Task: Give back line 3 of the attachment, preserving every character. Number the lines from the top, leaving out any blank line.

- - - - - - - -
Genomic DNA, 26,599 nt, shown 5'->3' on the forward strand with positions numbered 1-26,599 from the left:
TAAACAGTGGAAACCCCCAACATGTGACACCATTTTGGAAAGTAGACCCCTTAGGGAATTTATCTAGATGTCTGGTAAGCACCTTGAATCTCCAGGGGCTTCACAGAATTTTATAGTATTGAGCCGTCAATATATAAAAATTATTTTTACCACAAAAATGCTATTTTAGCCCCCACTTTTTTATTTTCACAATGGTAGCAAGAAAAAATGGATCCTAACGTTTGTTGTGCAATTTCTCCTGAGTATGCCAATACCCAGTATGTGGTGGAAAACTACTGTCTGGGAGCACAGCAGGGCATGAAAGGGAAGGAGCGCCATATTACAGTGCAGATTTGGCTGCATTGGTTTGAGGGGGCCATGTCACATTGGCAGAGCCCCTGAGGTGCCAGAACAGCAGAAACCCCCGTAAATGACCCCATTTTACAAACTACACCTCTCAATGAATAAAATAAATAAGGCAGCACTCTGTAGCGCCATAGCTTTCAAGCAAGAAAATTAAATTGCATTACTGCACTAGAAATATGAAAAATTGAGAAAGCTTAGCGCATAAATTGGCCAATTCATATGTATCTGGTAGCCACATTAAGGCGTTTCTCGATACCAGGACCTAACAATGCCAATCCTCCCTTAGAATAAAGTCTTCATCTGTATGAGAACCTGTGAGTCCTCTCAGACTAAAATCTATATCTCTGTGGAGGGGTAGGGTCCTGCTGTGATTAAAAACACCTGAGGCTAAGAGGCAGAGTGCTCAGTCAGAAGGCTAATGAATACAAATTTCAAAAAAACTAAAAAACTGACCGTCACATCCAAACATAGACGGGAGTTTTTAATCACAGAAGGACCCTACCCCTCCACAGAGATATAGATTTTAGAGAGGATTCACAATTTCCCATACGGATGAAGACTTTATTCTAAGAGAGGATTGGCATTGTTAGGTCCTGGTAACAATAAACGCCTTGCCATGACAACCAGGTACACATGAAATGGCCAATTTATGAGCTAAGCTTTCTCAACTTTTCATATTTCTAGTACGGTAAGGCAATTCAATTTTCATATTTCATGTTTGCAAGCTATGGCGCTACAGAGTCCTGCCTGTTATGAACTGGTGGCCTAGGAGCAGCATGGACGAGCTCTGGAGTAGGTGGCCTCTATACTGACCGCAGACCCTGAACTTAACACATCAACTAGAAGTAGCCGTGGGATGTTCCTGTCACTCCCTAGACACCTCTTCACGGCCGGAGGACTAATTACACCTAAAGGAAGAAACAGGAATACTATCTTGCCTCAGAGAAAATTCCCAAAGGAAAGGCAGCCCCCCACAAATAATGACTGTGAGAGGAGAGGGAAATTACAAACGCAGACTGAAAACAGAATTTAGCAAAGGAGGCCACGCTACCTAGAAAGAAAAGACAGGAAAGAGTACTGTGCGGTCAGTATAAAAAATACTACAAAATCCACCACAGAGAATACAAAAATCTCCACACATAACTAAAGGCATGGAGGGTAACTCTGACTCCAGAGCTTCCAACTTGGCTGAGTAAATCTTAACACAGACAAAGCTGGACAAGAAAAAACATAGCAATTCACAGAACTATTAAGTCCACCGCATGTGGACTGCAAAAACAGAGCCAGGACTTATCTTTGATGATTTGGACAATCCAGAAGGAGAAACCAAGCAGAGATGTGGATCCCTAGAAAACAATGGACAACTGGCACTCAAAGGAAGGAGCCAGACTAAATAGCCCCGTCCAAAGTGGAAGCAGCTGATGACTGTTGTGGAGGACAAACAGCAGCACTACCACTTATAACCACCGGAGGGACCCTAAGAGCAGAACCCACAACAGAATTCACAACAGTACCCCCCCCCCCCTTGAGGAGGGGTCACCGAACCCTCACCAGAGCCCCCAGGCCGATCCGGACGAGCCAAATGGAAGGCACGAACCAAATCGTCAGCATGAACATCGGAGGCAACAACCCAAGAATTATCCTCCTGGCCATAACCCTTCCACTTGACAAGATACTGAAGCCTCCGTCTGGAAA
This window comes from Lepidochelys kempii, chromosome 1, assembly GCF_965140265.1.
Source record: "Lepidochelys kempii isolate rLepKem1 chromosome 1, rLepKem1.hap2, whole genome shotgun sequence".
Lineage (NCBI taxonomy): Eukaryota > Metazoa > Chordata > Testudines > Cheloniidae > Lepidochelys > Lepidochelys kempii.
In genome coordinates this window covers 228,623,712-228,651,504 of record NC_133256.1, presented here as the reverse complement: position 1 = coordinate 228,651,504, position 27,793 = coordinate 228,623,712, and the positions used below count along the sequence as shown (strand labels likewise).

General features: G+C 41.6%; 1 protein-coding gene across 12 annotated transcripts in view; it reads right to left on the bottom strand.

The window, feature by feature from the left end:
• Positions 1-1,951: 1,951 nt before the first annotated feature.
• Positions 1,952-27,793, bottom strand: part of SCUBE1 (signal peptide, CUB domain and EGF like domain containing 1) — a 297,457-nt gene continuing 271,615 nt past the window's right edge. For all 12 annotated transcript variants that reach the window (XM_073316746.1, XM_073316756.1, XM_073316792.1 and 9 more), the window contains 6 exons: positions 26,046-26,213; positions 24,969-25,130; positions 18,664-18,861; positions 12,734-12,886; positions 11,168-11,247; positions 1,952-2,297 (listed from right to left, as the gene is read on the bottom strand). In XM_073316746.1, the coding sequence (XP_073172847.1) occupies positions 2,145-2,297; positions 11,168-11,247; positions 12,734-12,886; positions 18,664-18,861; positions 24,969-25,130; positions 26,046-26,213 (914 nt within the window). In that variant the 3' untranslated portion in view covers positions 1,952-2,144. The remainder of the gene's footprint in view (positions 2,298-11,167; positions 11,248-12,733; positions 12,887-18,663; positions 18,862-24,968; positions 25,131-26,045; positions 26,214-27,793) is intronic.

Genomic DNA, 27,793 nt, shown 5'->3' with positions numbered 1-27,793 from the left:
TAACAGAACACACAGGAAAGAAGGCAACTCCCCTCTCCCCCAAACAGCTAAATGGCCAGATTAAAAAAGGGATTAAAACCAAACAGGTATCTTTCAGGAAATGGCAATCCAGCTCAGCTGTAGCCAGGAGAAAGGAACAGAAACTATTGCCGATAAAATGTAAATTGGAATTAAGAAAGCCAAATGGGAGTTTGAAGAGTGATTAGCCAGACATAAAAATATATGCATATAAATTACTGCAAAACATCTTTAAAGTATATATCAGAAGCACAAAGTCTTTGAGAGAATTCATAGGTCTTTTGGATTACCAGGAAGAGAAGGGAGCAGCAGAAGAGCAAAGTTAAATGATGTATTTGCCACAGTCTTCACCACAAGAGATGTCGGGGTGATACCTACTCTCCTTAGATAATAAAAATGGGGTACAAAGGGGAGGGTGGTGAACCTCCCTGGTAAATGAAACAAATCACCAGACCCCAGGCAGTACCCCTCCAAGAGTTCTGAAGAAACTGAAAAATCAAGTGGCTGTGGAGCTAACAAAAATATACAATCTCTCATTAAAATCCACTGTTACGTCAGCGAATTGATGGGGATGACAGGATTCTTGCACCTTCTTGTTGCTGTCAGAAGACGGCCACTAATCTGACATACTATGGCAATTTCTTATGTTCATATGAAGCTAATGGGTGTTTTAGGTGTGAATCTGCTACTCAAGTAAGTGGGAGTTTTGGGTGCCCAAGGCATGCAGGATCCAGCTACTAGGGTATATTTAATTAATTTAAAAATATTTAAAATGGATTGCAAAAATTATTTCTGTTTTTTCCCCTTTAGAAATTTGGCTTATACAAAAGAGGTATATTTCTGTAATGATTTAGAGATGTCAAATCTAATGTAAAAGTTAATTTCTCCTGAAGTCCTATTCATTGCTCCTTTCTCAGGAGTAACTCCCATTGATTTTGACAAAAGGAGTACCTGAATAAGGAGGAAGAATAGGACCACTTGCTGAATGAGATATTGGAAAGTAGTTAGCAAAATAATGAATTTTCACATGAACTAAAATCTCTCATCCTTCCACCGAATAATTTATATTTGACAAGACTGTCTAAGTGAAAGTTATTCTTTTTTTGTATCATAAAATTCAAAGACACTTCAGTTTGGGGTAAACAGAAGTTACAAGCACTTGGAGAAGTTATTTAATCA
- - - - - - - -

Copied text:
This window comes from Lepidochelys kempii, chromosome 1, assembly GCF_965140265.1.